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Françoise Hamon

French architect. He belonged to a family of gardeners from Ivry, in the inner suburbs of Paris. He did not make the traditional trip to Italy to complete his education and appears to have learnt his trade with Nicolas Dulin.

The career and works of Contant are known chiefly from the praise of his contemporaries and through the publication of his executed buildings and designs, the ...

Article

Kathleen Russo

French architect. His first known work was the Hôtel d’Etampes (1704; destr.), Paris. The high, narrow building with a mansard roof, Classical orders ornamenting the avant-corps of both the court and garden façades and irrationally low attached side wings differed in its proportions from his later works, lending some credibility to Jacques-François Blondel’s suggestion that it was actually designed by the Sicilian Duke ...

Article

Swedish architect. His father, Johan Hårleman (1662–1707), was a landscape gardener who collaborated with Nicodemus Tessin the younger at Steninge Manor and on the garden at Drottningholm, near Stockholm. Carl Hårleman first trained as a draughtsman and architect at the palace works in Stockholm under ...

Article

James Yorke

English partnership of cabinetmakers formed in 1758 by William Ince (b ?London, c. 1738; d London, 6 Jan 1804) and John Mayhew (b 1736; d London, May 1811). Ince was apprenticed to John West (fl 1743–58) of Covent Garden, London, from ...

Article

Eva B. Ottillinger

Austrian furniture-maker. In 1835 he founded a metal-furniture factory in Vienna; its products extended from garden and park furniture to drawing-room furniture and ornamental figures in the Rococo Revival style. At the Great Exhibition of 1851 in London, Kitschelt, along with Michael Thonet and Carl Leistler, represented the Vienna furniture industry, showing seats, tables and ornamental vases with floral decoration. At the Exposition Universelle of ...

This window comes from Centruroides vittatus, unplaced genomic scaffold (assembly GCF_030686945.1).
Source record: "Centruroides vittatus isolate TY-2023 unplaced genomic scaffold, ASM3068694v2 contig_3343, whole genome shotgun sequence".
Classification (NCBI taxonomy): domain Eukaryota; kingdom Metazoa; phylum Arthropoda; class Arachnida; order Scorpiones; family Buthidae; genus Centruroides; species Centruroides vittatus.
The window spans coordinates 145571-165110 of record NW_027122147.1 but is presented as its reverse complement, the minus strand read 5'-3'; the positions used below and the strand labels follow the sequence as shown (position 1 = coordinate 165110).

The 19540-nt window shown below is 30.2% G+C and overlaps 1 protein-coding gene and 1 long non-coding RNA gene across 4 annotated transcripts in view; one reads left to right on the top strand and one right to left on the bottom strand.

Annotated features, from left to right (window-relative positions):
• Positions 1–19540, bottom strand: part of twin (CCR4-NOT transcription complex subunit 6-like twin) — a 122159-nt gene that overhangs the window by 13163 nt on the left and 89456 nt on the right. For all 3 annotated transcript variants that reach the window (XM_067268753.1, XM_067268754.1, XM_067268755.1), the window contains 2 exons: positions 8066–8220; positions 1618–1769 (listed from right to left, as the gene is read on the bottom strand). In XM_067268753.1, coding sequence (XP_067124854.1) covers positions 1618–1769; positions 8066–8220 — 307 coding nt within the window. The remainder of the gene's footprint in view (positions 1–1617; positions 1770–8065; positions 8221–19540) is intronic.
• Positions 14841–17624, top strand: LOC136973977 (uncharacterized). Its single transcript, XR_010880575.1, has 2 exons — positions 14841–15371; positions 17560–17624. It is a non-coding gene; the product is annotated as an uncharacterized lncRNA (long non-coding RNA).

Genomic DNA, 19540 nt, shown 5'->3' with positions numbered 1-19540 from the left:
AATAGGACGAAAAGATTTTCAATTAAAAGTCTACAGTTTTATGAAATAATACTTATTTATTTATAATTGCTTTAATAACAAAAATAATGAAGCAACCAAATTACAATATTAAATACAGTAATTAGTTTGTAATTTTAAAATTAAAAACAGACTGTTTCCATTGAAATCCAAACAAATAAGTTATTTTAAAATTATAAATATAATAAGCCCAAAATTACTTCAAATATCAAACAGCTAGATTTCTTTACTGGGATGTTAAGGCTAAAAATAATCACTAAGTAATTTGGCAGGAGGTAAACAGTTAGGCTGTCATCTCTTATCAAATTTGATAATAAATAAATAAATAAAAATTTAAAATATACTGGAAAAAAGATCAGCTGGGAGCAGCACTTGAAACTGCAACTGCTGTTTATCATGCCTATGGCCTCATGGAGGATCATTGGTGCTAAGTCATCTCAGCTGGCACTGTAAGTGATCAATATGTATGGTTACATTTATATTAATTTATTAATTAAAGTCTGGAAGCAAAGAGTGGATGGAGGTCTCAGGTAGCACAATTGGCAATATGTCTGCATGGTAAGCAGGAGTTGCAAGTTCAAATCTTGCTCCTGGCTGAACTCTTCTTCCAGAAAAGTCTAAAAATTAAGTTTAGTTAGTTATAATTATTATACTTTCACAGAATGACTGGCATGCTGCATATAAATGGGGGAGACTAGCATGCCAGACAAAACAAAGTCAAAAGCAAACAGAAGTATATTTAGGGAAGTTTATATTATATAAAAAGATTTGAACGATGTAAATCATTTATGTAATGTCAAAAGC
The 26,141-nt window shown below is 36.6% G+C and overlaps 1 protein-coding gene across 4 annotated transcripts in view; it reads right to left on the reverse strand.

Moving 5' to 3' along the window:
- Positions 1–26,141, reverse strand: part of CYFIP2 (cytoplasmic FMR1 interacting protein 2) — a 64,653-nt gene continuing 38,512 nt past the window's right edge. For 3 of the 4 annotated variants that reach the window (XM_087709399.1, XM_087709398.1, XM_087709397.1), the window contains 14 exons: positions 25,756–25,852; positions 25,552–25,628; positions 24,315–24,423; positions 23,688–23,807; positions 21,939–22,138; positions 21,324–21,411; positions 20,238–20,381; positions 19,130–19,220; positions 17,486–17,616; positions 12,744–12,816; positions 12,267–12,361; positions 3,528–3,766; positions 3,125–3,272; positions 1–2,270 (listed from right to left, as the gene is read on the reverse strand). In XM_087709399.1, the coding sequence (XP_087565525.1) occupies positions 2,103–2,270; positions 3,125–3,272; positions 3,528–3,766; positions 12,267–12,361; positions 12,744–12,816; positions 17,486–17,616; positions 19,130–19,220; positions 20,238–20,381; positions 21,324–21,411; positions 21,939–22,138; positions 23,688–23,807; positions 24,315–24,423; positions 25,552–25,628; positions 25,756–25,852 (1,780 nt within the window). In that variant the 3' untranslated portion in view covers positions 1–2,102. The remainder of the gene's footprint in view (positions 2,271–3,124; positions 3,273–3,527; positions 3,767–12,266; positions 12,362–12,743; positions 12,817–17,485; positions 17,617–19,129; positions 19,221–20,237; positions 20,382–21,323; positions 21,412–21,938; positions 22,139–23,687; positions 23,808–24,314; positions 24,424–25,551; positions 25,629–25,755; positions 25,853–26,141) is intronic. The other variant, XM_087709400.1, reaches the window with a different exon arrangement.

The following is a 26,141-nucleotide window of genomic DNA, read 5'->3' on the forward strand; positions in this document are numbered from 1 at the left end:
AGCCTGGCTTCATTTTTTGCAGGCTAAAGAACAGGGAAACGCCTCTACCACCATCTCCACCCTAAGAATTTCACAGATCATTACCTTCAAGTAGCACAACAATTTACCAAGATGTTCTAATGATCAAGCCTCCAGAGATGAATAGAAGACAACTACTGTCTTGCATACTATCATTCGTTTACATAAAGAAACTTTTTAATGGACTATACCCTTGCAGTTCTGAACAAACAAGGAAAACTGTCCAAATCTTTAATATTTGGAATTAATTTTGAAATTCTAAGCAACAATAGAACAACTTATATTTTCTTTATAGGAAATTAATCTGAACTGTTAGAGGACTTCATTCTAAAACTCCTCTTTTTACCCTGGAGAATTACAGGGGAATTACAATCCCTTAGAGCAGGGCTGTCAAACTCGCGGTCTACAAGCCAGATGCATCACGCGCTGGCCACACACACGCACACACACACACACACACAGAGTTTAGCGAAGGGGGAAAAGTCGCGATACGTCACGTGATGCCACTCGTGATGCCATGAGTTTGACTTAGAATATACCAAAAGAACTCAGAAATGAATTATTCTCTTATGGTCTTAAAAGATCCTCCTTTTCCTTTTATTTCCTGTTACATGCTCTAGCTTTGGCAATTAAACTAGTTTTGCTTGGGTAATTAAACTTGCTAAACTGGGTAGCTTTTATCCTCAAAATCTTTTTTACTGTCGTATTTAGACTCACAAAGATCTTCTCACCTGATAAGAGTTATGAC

Article

Maria Natália Correia Guedes

Residence near Lisbon, Portugal. The main construction began in 1746 under the direction of the Infante Dom Pedro of Braganza (1717–86), uncle and subsequently king-consort (as Peter III) to Mary I. It became the official royal residence from 10 November 1794 until 27 November 1807...

Article

Rococo  

Richard John and Ludwig Tavernier

A decorative style of the early to mid-18th century, primarily influencing the ornamental arts in Europe, especially in France, southern Germany and Austria. The character of its formal idiom is marked by asymmetry and naturalism, displaying in particular a fascination with shell-like and watery forms. Further information on the Rococo can be found in this dictionary within the survey articles on the relevant countries....

Article

Roger White

English architect, engraver and furniture designer. The son of a gardener, he was appointed Clerk of the Works at the Queen’s House, Greenwich, in 1736 and was clerk at a succession of royal buildings, notably at the London palaces of Whitehall, Westminster and St James’s (...

Article

Reinhard Zimmermann

Village in Bavaria, 7 km north-east of Würzburg, Germany. The garden at Veitshöchheim is the best-preserved Rococo garden in Germany. It was created in several stages between 1702 and 1776 as the pleasure-ground of the Prince–Bishops of Würzburg, who had had a summer residence with a pheasantry at Veitshöchheim since ...